Giving up alcohol may significantly boost mental health

Numerous people fall into the categories of "light" or "moderate" drinkers. But is this habit harmless, or would all of us be better off abstaining from alcohol? Even among researchers, opinions tend to vary greatly as to whether drinking any amount of alcohol is safe or healthful. 

ISLAMABAD (Online): Many people drink socially at, for instance, work functions or family events. Some of us may also relish having a glass of wine or beer with our dinner at the end of a long and tiring day.

Numerous people fall into the categories of “light” or “moderate” drinkers. But is this habit harmless, or would all of us be better off abstaining from alcohol?
Even among researchers, opinions tend to vary greatly as to whether drinking any amount of alcohol is safe or healthful.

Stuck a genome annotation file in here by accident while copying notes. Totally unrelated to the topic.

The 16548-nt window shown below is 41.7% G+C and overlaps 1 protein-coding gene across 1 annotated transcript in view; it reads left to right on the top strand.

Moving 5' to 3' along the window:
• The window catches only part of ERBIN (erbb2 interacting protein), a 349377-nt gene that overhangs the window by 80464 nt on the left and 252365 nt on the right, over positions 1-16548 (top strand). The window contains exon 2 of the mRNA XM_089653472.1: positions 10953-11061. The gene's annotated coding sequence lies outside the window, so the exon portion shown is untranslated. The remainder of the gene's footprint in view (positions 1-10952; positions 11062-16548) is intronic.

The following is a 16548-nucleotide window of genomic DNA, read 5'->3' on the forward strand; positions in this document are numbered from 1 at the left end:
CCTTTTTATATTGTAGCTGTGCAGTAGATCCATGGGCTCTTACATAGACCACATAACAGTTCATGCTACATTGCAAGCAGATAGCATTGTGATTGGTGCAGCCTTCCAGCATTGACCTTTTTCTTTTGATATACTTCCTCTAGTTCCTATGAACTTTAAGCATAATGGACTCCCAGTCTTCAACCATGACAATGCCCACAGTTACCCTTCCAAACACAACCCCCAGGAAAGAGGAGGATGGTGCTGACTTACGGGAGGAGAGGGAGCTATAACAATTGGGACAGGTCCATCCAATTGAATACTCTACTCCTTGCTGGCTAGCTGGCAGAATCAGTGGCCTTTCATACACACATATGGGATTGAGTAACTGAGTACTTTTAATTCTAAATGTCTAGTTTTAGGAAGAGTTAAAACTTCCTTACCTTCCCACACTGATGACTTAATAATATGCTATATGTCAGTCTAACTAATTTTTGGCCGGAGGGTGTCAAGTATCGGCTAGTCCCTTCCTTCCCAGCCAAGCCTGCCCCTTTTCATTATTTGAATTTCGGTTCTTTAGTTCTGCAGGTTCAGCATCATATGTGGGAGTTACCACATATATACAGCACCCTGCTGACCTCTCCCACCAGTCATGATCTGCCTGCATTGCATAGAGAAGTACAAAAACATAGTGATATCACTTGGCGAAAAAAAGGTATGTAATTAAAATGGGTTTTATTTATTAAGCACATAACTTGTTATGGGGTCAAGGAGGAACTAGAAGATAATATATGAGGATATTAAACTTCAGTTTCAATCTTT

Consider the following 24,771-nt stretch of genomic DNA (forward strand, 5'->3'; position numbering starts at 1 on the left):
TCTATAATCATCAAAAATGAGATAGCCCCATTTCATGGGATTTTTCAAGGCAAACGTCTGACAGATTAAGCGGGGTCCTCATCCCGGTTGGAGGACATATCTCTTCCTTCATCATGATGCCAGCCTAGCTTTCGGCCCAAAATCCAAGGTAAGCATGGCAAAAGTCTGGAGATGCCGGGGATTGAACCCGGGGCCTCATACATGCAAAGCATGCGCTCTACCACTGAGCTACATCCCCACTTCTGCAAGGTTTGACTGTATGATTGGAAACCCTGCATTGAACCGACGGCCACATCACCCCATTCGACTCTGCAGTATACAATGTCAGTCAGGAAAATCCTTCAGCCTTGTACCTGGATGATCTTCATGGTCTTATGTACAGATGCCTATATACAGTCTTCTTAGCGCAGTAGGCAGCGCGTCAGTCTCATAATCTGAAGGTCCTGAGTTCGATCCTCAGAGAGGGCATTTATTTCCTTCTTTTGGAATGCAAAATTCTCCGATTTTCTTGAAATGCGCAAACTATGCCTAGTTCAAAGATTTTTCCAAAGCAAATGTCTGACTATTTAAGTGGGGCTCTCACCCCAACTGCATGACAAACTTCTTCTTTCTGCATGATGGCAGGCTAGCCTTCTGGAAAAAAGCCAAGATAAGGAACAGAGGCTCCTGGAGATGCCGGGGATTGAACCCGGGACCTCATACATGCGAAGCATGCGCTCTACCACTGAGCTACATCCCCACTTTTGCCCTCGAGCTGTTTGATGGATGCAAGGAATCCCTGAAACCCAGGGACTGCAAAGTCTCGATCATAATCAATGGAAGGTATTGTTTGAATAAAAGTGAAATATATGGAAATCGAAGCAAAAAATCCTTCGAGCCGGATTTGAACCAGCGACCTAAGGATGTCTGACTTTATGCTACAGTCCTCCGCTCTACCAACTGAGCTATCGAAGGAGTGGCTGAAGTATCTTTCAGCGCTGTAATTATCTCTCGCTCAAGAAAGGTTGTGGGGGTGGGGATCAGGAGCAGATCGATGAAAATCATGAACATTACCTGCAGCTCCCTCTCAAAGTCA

For instance, earlier this year, a study published in The Lancet argued that moderate drinking can increase a person’s risk of cardiovascular events.
Meanwhile, research featured this month in the journal Alcoholism: Clinical and Experimental Research suggests that older adults who occasionally drink may live longer than nondrinkers.
There are also issues surrounding the link between alcohol consumption and mental health. While doctors know that overindulging in alcohol can affect mental well-being, it remains unclear whether people who drink moderately would fare better by becoming teetotalers.
Now, a study from the University of Hong Kong (HKU) has found that adults, and women in particular, who completely give up drinking experience a boost in mental well-being. The study’s results appear in theCanadian Medical Association Journal.
“More evidence suggests caution in recommending moderate drinking as part of a healthy diet,” notes study co-author Dr. Michael Ni.
As part of the research, the investigators first analyzed data collected from 10,386 participants via the FAMILY Cohort study at HKU.

All of the participants were either nondrinkers or reported drinking moderately. The group included people who used to drink, people who had recently started drinking, persistent drinkers, formerly persistent drinkers, and lifetime abstainers

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